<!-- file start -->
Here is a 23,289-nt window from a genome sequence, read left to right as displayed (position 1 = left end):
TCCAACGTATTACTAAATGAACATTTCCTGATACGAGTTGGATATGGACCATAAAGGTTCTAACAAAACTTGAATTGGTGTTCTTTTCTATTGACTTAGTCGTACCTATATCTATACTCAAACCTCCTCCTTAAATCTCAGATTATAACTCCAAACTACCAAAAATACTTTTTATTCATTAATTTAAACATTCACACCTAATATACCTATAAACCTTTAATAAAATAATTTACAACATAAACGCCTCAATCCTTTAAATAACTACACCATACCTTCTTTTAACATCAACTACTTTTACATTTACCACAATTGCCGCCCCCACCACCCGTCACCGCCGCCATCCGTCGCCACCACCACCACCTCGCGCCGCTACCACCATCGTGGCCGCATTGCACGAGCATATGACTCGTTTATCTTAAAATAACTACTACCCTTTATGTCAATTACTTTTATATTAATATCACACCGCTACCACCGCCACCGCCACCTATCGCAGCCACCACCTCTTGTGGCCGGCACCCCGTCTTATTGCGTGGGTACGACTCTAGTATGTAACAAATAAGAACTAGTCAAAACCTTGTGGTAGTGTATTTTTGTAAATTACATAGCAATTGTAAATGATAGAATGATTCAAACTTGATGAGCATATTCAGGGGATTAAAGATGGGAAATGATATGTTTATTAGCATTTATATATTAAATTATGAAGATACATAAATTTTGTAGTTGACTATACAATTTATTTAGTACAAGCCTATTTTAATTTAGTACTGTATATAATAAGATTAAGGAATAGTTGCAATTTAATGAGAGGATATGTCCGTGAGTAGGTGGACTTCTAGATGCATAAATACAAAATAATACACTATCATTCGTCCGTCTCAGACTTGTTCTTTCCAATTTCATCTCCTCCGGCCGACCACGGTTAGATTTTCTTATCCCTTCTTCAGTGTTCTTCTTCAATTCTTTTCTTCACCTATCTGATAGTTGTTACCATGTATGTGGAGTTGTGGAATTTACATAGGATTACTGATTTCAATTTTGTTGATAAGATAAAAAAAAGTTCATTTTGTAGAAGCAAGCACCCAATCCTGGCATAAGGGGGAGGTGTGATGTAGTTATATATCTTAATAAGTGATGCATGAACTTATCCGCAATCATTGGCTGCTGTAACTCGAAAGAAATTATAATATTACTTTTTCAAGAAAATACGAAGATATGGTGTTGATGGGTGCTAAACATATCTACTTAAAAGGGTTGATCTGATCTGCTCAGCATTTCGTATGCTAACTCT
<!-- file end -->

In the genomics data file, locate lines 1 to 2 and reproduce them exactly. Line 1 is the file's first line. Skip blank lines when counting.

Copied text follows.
Here is a 23,289-nt window from a genome sequence, read left to right as displayed (position 1 = left end):
TCCAACGTATTACTAAATGAACATTTCCTGATACGAGTTGGATATGGACCATAAAGGTTCTAACAAAACTTGAATTGGTGTTCTTTTCTATTGACTTAGTCGTACCTATATCTATACTCAAACCTCCTCCTTAAATCTCAGATTATAACTCCAAACTACCAAAAATACTTTTTATTCATTAATTTAAACATTCACACCTAATATACCTATAAACCTTTAATAAAATAATTTACAACATAAACGCCTCAATCCTTTAAATAACTACACCATACCTTCTTTTAACATCAACTACTTTTACATTTACCACAATTGCCGCCCCCACCACCCGTCACCGCCGCCATCCGTCGCCACCACCACCACCTCGCGCCGCTACCACCATCGTGGCCGCATTGCACGAGCATATGACTCGTTTATCTTAAAATAACTACTACCCTTTATGTCAATTACTTTTATATTAATATCACACCGCTACCACCGCCACCGCCACCTATCGCAGCCACCACCTCTTGTGGCCGGCACCCCGTCTTATTGCGTGGGTACGACTCTAGTATGTAACAAATAAGAACTAGTCAAAACCTTGTGGTAGTGTATTTTTGTAAATTACATAGCAATTGTAAATGATAGAATGATTCAAACTTGATGAGCATATTCAGGGGATTAAAGATGGGAAATGATATGTTTATTAGCATTTATATATTAAATTATGAAGATACATAAATTTTGTAGTTGACTATACAATTTATTTAGTACAAGCCTATTTTAATTTAGTACTGTATATAATAAGATTAAGGAATAGTTGCAATTTAATGAGAGGATATGTCCGTGAGTAGGTGGACTTCTAGATGCATAAATACAAAATAATACACTATCATTCGTCCGTCTCAGACTTGTTCTTTCCAATTTCATCTCCTCCGGCCGACCACGGTTAGATTTTCTTATCCCTTCTTCAGTGTTCTTCTTCAATTCTTTTCTTCACCTATCTGATAGTTGTTACCATGTATGTGGAGTTGTGGAATTTACATAGGATTACTGATTTCAATTTTGTTGATAAGATAAAAAAAAGTTCATTTTGTAGAAGCAAGCACCCAATCCTGGCATAAGGGGGAGGTGTGATGTAGTTATATATCTTAATAAGTGATGCATGAACTTATCCGCAATCATTGGCTGCTGTAACTCGAAAGAAATTATAATATTACTTTTTCAAGAAAATACGAAGATATGGTGTTGATGGGTGCTAAACATATCTACTTAAAAGGGTTGATCTGATCTGCTCAGCATTTCGTATGCTAACTCT